By 1980, cigar label art made it to local TV screens. Collectibles expert David Lisot did an entire program on cigar labels on his Financial News Network show, and PBS stations throughout Ohio offered cigar art as a featured fund-raising premium. When wisconsin station WBGU offered contributors a choice between an original 100-year-old patriotic cigar label, a Sesame Street book, or a natural history book, the cigar labels won out by a ratio of 3-to-1. Interesting market research, to say the least.

Although some living collectors might like to think that they "pioneered" the collecting of cigar label art, history relates a much different scenario. Notable early collectors included: author George Bernard Shaw, financier John Jabob Astor, singer Lillian Russell (who smoked 15 cigars a day), the Duke of Windsor, and actor Clark Gable. The list for the second half of this century includes collector extraordinaire Malcolm Forbes, Sr., former Texas governor John Connally, computer genius and past president of Mensa (the high I.Q. society) David Black, Cuban dictator Fidel Castro, and former president Ronald Reagan.

No one can possibly predict what the future holds, but as a rare collectible art form, cigar labels have a lot going for them. A finite quantity has survived and, given the complicated printing process involved in producing them, it is virtually impossible to reproduce them. Unlike coin collecting, where a mintage of 300,000 is considered "super-rare," the largest known quantity of any cigar label is around 80,000, and that was a very unique situation. Most images that have survived range from one-of-a-kind to approximately 500, and over 95% of all surviving labels fall into this category.

Personally, I am quite pleased with the type of individuals that have been attracted to cigar label collecting. they seem to love and appreciate the history and high level of workmanship involved in producing them, and consider the investment and appreciation aspect as just an extra bonus.

It would be interesting to compare an investment of $10,000 in cigar label art five years ago against the same investment in the "contrived collectibles," such as sports cards and other ephemeral items cranked out by the milions on photo-mechanical presses running 24 hours a day. Collectibles dealers get dozens of calls per day from "investors" wanting to unload full cases of baseball cards stored in their attics. I can't remember the last time I got a call from someone wanting to "unload" any cigar labels.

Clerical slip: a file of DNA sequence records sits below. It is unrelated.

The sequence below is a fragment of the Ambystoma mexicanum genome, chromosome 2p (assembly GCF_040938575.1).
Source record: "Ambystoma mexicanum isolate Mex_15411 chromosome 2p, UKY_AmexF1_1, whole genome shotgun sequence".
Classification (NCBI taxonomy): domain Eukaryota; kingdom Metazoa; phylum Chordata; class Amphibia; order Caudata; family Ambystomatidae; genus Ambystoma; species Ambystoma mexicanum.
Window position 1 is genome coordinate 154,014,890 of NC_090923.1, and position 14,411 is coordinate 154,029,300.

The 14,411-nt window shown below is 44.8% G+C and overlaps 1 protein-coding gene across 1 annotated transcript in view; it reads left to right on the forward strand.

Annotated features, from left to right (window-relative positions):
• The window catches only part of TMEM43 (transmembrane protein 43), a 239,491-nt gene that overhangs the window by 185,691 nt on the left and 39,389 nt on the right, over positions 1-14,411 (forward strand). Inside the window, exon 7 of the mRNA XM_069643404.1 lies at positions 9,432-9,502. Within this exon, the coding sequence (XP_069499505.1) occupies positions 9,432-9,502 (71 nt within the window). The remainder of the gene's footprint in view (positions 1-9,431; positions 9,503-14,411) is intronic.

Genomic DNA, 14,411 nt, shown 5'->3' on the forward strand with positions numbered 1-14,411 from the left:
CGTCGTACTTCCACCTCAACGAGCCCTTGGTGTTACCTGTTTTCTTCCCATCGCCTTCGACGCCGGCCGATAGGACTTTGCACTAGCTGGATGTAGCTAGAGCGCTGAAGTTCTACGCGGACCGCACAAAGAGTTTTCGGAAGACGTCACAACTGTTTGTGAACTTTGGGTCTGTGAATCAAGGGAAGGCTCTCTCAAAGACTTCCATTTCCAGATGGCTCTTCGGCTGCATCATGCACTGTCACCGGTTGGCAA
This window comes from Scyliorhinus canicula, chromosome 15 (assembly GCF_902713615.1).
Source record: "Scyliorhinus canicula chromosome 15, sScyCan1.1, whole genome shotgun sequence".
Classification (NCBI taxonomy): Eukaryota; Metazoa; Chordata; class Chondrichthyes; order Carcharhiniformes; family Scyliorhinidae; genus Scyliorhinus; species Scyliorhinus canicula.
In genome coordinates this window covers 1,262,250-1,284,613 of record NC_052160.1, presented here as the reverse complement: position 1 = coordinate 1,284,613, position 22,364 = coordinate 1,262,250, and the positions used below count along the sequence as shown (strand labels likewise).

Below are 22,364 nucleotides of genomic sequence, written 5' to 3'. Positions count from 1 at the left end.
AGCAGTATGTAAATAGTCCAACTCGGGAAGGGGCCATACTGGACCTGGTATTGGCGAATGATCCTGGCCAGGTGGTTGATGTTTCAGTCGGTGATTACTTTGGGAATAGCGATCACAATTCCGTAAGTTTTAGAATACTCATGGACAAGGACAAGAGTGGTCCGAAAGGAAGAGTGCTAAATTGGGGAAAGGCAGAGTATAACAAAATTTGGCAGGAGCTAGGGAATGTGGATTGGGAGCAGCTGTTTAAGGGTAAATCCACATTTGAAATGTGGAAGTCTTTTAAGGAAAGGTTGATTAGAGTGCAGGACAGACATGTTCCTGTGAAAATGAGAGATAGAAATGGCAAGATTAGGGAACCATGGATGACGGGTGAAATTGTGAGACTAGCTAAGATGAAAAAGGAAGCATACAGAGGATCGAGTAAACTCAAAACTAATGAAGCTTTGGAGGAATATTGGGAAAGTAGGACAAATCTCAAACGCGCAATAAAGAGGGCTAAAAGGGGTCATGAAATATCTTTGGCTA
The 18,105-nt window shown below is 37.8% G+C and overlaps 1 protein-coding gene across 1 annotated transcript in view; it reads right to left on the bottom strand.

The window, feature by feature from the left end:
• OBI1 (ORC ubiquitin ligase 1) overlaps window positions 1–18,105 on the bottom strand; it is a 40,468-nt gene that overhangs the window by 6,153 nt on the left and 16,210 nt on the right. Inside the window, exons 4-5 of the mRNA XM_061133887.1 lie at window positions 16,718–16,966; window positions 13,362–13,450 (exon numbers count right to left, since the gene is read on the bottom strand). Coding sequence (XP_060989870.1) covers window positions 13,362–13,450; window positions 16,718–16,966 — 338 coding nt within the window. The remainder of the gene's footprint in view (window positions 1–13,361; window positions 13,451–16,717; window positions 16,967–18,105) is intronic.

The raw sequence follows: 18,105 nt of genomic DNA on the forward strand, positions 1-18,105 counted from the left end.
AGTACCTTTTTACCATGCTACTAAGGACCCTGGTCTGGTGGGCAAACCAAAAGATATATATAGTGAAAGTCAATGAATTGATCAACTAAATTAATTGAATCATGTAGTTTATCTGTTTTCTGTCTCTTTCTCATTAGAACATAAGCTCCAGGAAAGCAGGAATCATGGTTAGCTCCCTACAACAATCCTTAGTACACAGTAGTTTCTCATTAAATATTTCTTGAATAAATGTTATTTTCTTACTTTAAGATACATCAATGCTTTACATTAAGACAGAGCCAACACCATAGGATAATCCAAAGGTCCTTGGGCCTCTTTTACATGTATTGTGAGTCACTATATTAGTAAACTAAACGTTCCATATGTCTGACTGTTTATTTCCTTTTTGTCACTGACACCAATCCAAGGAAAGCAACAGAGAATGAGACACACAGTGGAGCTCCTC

If you would like to view some public collections, start with the Smithsonian Institute in Washington, the Art Gallery of Windsor (Ontario), the Museum of American Folk Art in New York City, or the University of South Florida at Tampa. In all instances, you will have to call and make an appointment since these treasures are held under lock and key, but it is certainly worth your time and effort.

Another avenue of instant education is the 3,000-word book, Art of the Cigar Label, written by yours truly in 1989. Compiled from ten years of travel and research in four countries, this large coffee-table book contains over 400 images printed in six colors.

Although my book can be found in most major libraries, a number of librarians have admised me that Art of the Cigar Label is restricted to "in library" research, since it has the dubious distinction of being one of the top ten most often stolen from the libaries. I guess that's a compliment of sorts.

Another excellent source of information is the two-year-old organization called Cigar Label Collectors International (CLCI), which prints a quarterly newsletter called the Stone Press. (Dues are $10.00 per year.) They can be reached at P. O. Box 66, Sharon Center, Ohio 44274. Also based in Ohio is the 25-year-old American Antique Graphics Society. Originally created to provide fine art provenance searches and appraisal services for institutional collectors, the society now also conducts sem-annual international mail and phone auctions of fine art (their last two have been totally tobacco related). They also loan out educational displays of labels and fine art, and provide speakers for organizations, univerities and "Smoke-Ins." You may write to them at Box 924, Medina, Ohio 44258, or call (216) 723-7172 for information.

Once you have absorbed as much knowledge as possible, (and you know that knowledge is power), about the history of cigar making, you will realize that very few other industries dating back to Columbus have had such a profound effect on the world during the past 500 years. Their very existence drove the lithographic industry to new heights.

About the Author ...
Joe Davidson is the author of the best-selling
Art of the Cigar Label, now in its second print-
ing, and is also a partner in the 20-year-old Aaron's
Archives, a wholesale distributor of 100-to 700-year-
old fine art.
Joe's talent for fine art was recognized early via a
scholarship to the prestigious Cleveland Institute of
Art in 1949. As an art scholar and collector, he has
contributed important commentary and art objects to
many universities and museums, including three major
donations to the Smithsonian.

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